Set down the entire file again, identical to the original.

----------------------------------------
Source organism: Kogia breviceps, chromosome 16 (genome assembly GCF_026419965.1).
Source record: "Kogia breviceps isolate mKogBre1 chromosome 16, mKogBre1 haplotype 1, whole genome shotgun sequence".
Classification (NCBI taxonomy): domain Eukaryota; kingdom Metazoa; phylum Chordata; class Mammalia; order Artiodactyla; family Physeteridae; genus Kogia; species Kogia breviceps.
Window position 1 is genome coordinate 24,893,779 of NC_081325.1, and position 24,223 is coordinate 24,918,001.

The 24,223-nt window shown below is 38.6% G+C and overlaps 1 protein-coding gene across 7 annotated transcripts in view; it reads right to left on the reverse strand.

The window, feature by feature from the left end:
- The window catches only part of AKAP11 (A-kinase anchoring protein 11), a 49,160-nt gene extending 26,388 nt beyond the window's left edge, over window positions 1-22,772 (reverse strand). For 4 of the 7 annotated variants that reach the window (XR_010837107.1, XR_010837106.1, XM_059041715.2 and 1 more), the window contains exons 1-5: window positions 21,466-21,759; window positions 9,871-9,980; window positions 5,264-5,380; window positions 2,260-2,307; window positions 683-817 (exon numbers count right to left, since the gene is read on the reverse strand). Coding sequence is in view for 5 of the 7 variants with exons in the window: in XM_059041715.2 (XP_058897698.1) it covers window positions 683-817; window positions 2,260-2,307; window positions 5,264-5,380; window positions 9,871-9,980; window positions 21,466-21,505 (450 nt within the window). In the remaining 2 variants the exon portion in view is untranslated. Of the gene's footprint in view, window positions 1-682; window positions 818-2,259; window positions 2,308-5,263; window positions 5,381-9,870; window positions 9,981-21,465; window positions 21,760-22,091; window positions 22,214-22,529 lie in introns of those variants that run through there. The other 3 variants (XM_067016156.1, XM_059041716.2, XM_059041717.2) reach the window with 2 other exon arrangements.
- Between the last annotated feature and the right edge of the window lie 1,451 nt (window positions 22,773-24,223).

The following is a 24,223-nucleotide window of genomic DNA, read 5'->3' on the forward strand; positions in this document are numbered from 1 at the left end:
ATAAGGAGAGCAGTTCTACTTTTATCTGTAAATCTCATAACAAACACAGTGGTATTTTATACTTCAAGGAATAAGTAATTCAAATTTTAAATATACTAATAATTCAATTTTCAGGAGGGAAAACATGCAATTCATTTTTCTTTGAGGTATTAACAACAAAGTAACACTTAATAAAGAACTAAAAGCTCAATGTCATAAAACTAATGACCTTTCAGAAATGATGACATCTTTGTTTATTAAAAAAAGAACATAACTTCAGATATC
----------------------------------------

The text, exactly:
Source organism: Kogia breviceps, chromosome 16 (genome assembly GCF_026419965.1).
Source record: "Kogia breviceps isolate mKogBre1 chromosome 16, mKogBre1 haplotype 1, whole genome shotgun sequence".
Classification (NCBI taxonomy): domain Eukaryota; kingdom Metazoa; phylum Chordata; class Mammalia; order Artiodactyla; family Physeteridae; genus Kogia; species Kogia breviceps.
Window position 1 is genome coordinate 24,893,779 of NC_081325.1, and position 24,223 is coordinate 24,918,001.

The 24,223-nt window shown below is 38.6% G+C and overlaps 1 protein-coding gene across 7 annotated transcripts in view; it reads right to left on the reverse strand.

The window, feature by feature from the left end:
- The window catches only part of AKAP11 (A-kinase anchoring protein 11), a 49,160-nt gene extending 26,388 nt beyond the window's left edge, over window positions 1-22,772 (reverse strand). For 4 of the 7 annotated variants that reach the window (XR_010837107.1, XR_010837106.1, XM_059041715.2 and 1 more), the window contains exons 1-5: window positions 21,466-21,759; window positions 9,871-9,980; window positions 5,264-5,380; window positions 2,260-2,307; window positions 683-817 (exon numbers count right to left, since the gene is read on the reverse strand). Coding sequence is in view for 5 of the 7 variants with exons in the window: in XM_059041715.2 (XP_058897698.1) it covers window positions 683-817; window positions 2,260-2,307; window positions 5,264-5,380; window positions 9,871-9,980; window positions 21,466-21,505 (450 nt within the window). In the remaining 2 variants the exon portion in view is untranslated. Of the gene's footprint in view, window positions 1-682; window positions 818-2,259; window positions 2,308-5,263; window positions 5,381-9,870; window positions 9,981-21,465; window positions 21,760-22,091; window positions 22,214-22,529 lie in introns of those variants that run through there. The other 3 variants (XM_067016156.1, XM_059041716.2, XM_059041717.2) reach the window with 2 other exon arrangements.
- Between the last annotated feature and the right edge of the window lie 1,451 nt (window positions 22,773-24,223).

The following is a 24,223-nucleotide window of genomic DNA, read 5'->3' on the forward strand; positions in this document are numbered from 1 at the left end:
ATAAGGAGAGCAGTTCTACTTTTATCTGTAAATCTCATAACAAACACAGTGGTATTTTATACTTCAAGGAATAAGTAATTCAAATTTTAAATATACTAATAATTCAATTTTCAGGAGGGAAAACATGCAATTCATTTTTCTTTGAGGTATTAACAACAAAGTAACACTTAATAAAGAACTAAAAGCTCAATGTCATAAAACTAATGACCTTTCAGAAATGATGACATCTTTGTTTATTAAAAAAAGAACATAACTTCAGATATC